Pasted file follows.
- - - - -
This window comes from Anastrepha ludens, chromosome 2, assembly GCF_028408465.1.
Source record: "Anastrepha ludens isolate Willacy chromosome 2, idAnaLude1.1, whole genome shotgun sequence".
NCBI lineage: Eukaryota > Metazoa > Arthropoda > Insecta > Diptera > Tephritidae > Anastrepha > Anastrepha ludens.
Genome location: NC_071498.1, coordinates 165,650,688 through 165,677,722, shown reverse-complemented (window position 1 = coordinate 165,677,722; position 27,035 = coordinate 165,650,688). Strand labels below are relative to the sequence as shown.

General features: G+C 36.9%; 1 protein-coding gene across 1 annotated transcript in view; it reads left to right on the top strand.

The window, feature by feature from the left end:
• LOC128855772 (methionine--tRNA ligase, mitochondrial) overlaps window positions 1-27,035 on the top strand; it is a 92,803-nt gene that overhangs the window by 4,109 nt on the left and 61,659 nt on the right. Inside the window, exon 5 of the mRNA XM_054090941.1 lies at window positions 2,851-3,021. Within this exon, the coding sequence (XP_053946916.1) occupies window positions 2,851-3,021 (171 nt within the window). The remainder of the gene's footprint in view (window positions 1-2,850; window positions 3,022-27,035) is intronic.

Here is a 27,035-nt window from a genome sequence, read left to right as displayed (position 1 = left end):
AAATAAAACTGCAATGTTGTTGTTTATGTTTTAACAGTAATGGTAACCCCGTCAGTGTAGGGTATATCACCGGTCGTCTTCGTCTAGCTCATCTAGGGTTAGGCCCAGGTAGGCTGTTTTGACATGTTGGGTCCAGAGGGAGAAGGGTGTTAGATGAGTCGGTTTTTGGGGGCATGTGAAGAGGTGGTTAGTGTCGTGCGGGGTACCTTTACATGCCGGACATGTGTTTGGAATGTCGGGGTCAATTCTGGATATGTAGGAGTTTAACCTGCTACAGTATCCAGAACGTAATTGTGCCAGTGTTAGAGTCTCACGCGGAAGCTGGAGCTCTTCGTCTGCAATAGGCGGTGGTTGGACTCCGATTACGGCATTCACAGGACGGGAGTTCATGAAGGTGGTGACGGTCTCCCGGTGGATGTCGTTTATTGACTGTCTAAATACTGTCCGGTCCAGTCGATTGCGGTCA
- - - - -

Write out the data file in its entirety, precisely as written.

This window comes from Anastrepha ludens, chromosome 2, assembly GCF_028408465.1.
Source record: "Anastrepha ludens isolate Willacy chromosome 2, idAnaLude1.1, whole genome shotgun sequence".
NCBI lineage: Eukaryota > Metazoa > Arthropoda > Insecta > Diptera > Tephritidae > Anastrepha > Anastrepha ludens.
Genome location: NC_071498.1, coordinates 165,650,688 through 165,677,722, shown reverse-complemented (window position 1 = coordinate 165,677,722; position 27,035 = coordinate 165,650,688). Strand labels below are relative to the sequence as shown.

General features: G+C 36.9%; 1 protein-coding gene across 1 annotated transcript in view; it reads left to right on the top strand.

The window, feature by feature from the left end:
• LOC128855772 (methionine--tRNA ligase, mitochondrial) overlaps window positions 1-27,035 on the top strand; it is a 92,803-nt gene that overhangs the window by 4,109 nt on the left and 61,659 nt on the right. Inside the window, exon 5 of the mRNA XM_054090941.1 lies at window positions 2,851-3,021. Within this exon, the coding sequence (XP_053946916.1) occupies window positions 2,851-3,021 (171 nt within the window). The remainder of the gene's footprint in view (window positions 1-2,850; window positions 3,022-27,035) is intronic.

Here is a 27,035-nt window from a genome sequence, read left to right as displayed (position 1 = left end):
AAATAAAACTGCAATGTTGTTGTTTATGTTTTAACAGTAATGGTAACCCCGTCAGTGTAGGGTATATCACCGGTCGTCTTCGTCTAGCTCATCTAGGGTTAGGCCCAGGTAGGCTGTTTTGACATGTTGGGTCCAGAGGGAGAAGGGTGTTAGATGAGTCGGTTTTTGGGGGCATGTGAAGAGGTGGTTAGTGTCGTGCGGGGTACCTTTACATGCCGGACATGTGTTTGGAATGTCGGGGTCAATTCTGGATATGTAGGAGTTTAACCTGCTACAGTATCCAGAACGTAATTGTGCCAGTGTTAGAGTCTCACGCGGAAGCTGGAGCTCTTCGTCTGCAATAGGCGGTGGTTGGACTCCGATTACGGCATTCACAGGACGGGAGTTCATGAAGGTGGTGACGGTCTCCCGGTGGATGTCGTTTATTGACTGTCTAAATACTGTCCGGTCCAGTCGATTGCGGTCA